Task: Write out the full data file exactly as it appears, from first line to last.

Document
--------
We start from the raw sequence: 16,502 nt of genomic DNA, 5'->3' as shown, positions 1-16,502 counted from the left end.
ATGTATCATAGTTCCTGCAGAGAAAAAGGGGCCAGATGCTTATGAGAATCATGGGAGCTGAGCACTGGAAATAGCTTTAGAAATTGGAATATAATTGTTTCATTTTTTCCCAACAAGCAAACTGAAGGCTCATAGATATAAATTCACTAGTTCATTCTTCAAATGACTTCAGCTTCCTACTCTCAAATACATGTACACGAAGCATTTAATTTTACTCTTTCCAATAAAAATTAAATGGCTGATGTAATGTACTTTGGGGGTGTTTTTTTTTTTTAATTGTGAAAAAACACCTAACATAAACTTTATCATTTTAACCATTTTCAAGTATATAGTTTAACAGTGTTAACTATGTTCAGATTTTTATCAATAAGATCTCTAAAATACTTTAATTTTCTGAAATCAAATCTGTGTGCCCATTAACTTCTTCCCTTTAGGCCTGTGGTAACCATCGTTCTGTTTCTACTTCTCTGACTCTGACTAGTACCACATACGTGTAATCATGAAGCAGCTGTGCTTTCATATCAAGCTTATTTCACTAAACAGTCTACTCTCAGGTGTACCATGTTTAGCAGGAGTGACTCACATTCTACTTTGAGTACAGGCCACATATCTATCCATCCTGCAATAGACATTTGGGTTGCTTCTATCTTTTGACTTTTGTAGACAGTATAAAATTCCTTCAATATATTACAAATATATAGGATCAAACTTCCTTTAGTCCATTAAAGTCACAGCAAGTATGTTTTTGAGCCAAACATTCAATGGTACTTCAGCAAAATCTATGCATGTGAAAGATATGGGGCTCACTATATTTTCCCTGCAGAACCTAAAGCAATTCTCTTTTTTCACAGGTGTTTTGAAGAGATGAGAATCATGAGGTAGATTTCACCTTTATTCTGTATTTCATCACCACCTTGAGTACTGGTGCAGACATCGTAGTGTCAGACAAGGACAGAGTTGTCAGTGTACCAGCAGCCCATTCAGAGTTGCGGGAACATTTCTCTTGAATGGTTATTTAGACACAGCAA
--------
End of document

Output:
We start from the raw sequence: 16,502 nt of genomic DNA, 5'->3' as shown, positions 1-16,502 counted from the left end.
ATGTATCATAGTTCCTGCAGAGAAAAAGGGGCCAGATGCTTATGAGAATCATGGGAGCTGAGCACTGGAAATAGCTTTAGAAATTGGAATATAATTGTTTCATTTTTTCCCAACAAGCAAACTGAAGGCTCATAGATATAAATTCACTAGTTCATTCTTCAAATGACTTCAGCTTCCTACTCTCAAATACATGTACACGAAGCATTTAATTTTACTCTTTCCAATAAAAATTAAATGGCTGATGTAATGTACTTTGGGGGTGTTTTTTTTTTTTAATTGTGAAAAAACACCTAACATAAACTTTATCATTTTAACCATTTTCAAGTATATAGTTTAACAGTGTTAACTATGTTCAGATTTTTATCAATAAGATCTCTAAAATACTTTAATTTTCTGAAATCAAATCTGTGTGCCCATTAACTTCTTCCCTTTAGGCCTGTGGTAACCATCGTTCTGTTTCTACTTCTCTGACTCTGACTAGTACCACATACGTGTAATCATGAAGCAGCTGTGCTTTCATATCAAGCTTATTTCACTAAACAGTCTACTCTCAGGTGTACCATGTTTAGCAGGAGTGACTCACATTCTACTTTGAGTACAGGCCACATATCTATCCATCCTGCAATAGACATTTGGGTTGCTTCTATCTTTTGACTTTTGTAGACAGTATAAAATTCCTTCAATATATTACAAATATATAGGATCAAACTTCCTTTAGTCCATTAAAGTCACAGCAAGTATGTTTTTGAGCCAAACATTCAATGGTACTTCAGCAAAATCTATGCATGTGAAAGATATGGGGCTCACTATATTTTCCCTGCAGAACCTAAAGCAATTCTCTTTTTTCACAGGTGTTTTGAAGAGATGAGAATCATGAGGTAGATTTCACCTTTATTCTGTATTTCATCACCACCTTGAGTACTGGTGCAGACATCGTAGTGTCAGACAAGGACAGAGTTGTCAGTGTACCAGCAGCCCATTCAGAGTTGCGGGAACATTTCTCTTGAATGGTTATTTAGACACAGCAA